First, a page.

Sunday, November 18, 2007

Very usefull Command

svmon -P

use can user svmon command to monitor memory usage as follows;

(A) #svmon -P -v -t 10 | more (will give top ten processes)
(B) #svmon -U -v -t 10 | more ( will give top ten user)

smit install requires "inutoc ." first. It'll autogenerate a .toc for you
I believe, but if you later add more .bff's to the same directory, then
the inutoc . becomes important. It is of course, a table of contents.

dump -ov /dir/xcoff-file

topas, -P is useful # similar to top

When creating really big filesystems, this is very helpful:
chlv -x 6552 lv08
Word on the net is that this is required for filesystems over 512M.

esmf04m-root> crfs -v jfs -g'ptmpvg' -a size='884998144' -m'/ptmp2'
-A''`locale yesstr | awk -F: '{print $1}'`'' -p'rw' -t''`locale yesstr |
awk -F: '{print $1}'`'' -a frag='4096' -a nbpi='131072' -a ag='64'
Based on the parameters chosen, the new /ptmp2 JFS file system
is limited to a maximum size of 2147483648 (512 byte blocks)
New File System size is 884998144

If you give a bad combination of parameters, the command will list
possibilities. I got something like this from smit, then seasoned
to taste.

If you need files larger than 2 gigabytes in size, this is better.
It should allow files up to 64 gigabytes:
crfs -v jfs -a bf=true -g'ptmpvg' -a size='884998144' -m'/ptmp2' -A''` |
| locale yesstr | awk -F: '{print $1}'`'' -p'rw' -t''`locale yesstr | aw |
| k -F: '{print $1}'`'' -a nbpi='131072' -a ag='64'

Show version of SSP (IBM SP switch) software:
lslpp -al ssp.basic

llctl -g reconfig - make loadleveler reread its config files

oslevel (sometimes lies)
oslevel -r (seems to do better)

lsdev -Cc adapter

pstat -a looks useful

vmo is for VM tuning

On 1000BaseT, you really want this:
chdev -P -l ent2 -a media_speed=Auto_Negotiation

Setting jumbo frames on en2 looks like:
ifconfig en2 down detach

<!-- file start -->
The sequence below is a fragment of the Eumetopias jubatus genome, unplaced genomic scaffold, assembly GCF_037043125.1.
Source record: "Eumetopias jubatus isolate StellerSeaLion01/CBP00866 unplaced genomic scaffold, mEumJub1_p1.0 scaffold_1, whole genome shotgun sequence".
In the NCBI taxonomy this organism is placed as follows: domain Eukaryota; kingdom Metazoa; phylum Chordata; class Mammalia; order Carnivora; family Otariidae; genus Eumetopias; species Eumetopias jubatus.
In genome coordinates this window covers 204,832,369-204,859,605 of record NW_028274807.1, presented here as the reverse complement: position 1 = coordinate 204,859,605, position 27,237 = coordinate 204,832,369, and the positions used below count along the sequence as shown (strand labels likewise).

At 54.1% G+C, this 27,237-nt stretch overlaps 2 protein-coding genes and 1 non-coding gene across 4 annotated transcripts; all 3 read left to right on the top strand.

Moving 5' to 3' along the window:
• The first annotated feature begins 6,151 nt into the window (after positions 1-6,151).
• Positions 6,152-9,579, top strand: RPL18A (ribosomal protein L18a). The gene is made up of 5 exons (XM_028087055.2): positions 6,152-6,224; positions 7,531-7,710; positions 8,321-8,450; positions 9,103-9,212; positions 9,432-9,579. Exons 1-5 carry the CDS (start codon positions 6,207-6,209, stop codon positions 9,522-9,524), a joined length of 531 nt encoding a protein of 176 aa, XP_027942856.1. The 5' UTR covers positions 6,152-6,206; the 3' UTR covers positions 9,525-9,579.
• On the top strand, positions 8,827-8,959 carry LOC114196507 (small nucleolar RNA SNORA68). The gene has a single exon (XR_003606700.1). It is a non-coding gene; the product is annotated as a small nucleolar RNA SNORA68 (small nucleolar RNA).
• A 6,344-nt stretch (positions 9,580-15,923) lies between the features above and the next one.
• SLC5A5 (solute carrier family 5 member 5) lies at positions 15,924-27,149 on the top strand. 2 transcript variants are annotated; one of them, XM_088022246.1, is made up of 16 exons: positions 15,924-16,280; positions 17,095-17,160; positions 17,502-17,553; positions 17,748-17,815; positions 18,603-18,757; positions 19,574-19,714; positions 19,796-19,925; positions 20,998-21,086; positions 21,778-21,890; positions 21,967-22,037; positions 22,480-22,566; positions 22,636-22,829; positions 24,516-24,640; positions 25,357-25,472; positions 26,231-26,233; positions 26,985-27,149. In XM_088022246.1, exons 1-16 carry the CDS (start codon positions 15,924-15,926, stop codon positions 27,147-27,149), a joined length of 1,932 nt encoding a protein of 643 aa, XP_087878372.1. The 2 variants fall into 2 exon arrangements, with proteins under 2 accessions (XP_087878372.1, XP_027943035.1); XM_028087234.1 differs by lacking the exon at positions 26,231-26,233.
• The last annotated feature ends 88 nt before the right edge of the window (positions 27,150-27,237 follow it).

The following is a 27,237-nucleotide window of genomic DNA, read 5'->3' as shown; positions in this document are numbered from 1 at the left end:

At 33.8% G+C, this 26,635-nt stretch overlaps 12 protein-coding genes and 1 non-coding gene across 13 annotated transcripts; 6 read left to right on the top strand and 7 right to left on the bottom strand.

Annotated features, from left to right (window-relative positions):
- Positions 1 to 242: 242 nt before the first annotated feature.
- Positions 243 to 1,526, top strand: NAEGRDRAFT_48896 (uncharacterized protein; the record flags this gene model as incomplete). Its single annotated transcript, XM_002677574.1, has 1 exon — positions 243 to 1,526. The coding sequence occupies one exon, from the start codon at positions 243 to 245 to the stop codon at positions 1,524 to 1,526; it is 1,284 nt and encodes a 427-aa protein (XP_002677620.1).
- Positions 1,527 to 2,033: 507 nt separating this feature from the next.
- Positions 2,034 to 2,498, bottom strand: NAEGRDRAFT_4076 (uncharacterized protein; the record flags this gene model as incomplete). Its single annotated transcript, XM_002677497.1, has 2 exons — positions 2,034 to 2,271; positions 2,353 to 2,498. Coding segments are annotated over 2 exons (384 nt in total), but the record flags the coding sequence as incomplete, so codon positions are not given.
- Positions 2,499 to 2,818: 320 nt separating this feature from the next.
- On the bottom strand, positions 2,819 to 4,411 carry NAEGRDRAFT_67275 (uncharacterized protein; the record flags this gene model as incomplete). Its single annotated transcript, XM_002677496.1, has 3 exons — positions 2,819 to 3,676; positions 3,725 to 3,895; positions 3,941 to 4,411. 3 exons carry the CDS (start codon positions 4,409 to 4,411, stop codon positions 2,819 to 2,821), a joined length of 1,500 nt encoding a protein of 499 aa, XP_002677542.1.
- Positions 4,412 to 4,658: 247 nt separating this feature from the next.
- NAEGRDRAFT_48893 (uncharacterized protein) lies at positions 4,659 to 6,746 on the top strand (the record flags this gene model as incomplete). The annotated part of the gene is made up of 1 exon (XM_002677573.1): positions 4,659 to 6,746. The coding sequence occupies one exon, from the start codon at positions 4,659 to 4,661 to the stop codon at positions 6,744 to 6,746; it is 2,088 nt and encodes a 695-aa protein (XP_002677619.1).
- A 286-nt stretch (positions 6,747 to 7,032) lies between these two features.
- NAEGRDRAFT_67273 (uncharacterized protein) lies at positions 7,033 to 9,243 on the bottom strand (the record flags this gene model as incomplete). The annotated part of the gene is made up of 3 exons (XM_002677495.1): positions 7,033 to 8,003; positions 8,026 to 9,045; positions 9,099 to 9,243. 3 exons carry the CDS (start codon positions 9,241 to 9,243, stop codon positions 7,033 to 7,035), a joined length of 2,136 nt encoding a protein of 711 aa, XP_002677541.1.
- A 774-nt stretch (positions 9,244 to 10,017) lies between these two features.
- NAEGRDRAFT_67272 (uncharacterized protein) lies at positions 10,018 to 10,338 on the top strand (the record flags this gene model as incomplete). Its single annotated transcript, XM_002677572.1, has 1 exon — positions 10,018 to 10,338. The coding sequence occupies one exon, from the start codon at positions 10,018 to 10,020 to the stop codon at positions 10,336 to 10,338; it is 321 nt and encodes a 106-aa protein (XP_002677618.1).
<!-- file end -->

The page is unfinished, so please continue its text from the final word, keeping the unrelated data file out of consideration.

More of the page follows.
chdev -l ent2 -a jumbo_frames=yes
chdev -l en2 -a mtu=9000
chdev -l en2 -a state=up

Search for the meaning of AIX errors:

nfso -a shows AIX NFS tuning parameters; good to check on if you're
getting badcalls in nfsstat. Most people don't bother to tweaks these

nfsstat -m shows great info about full set of NFS mount options

Turn on path mtu discovery
no -o tcp_pmtu_discover=1
no -o udp_pmtu_discover=1
TCP support is handled by the OS. UDP support requires cooperation
between OS and application.

nfsstat -c shows rpc stats

To check for software problems:
lppchk -v
lppchk -c
lppchk -l

List subsystem (my word) status:
lssrc -a

This starts sendmail:
startsrc -s sendmail -a "-bd -q30m"

This makes inetd reread its config file. Not sure if it kills and
restarts or just HUP's or what:
refresh -s inetd

lsps is used to list the characteristics of paging space.

Turning off ip forwarding:
/usr/sbin/no -o ipforwarding=0

Detailed info about a specific error:
errpt -a -jE85C5C4C
BTW, Rajiv Bendale tells me that errors are stored in NVRAM on AIX,
so you don't have to put time into replicating an error as often.

Some or all of these will list more than one number. Trust the first,
not the second.

lslpp -l ppe.poe
...should list the version of poe installed on the system

Check on compiler versions:
lslpp -l vac.C
lslpp -l vacpp.cmp.core

Check on loadleveler version:
lslpp -l LoadL.full

If you want to check the bootlist do bootlist -o -m normal if you want to
update bootlist do bootlist -m normal hdisk* hdisk* cd* rmt*


Run the ssadiag against the drive and the adapter and it will tell you if it
fails or not. Then if its a hot plugable it can be replaced online.

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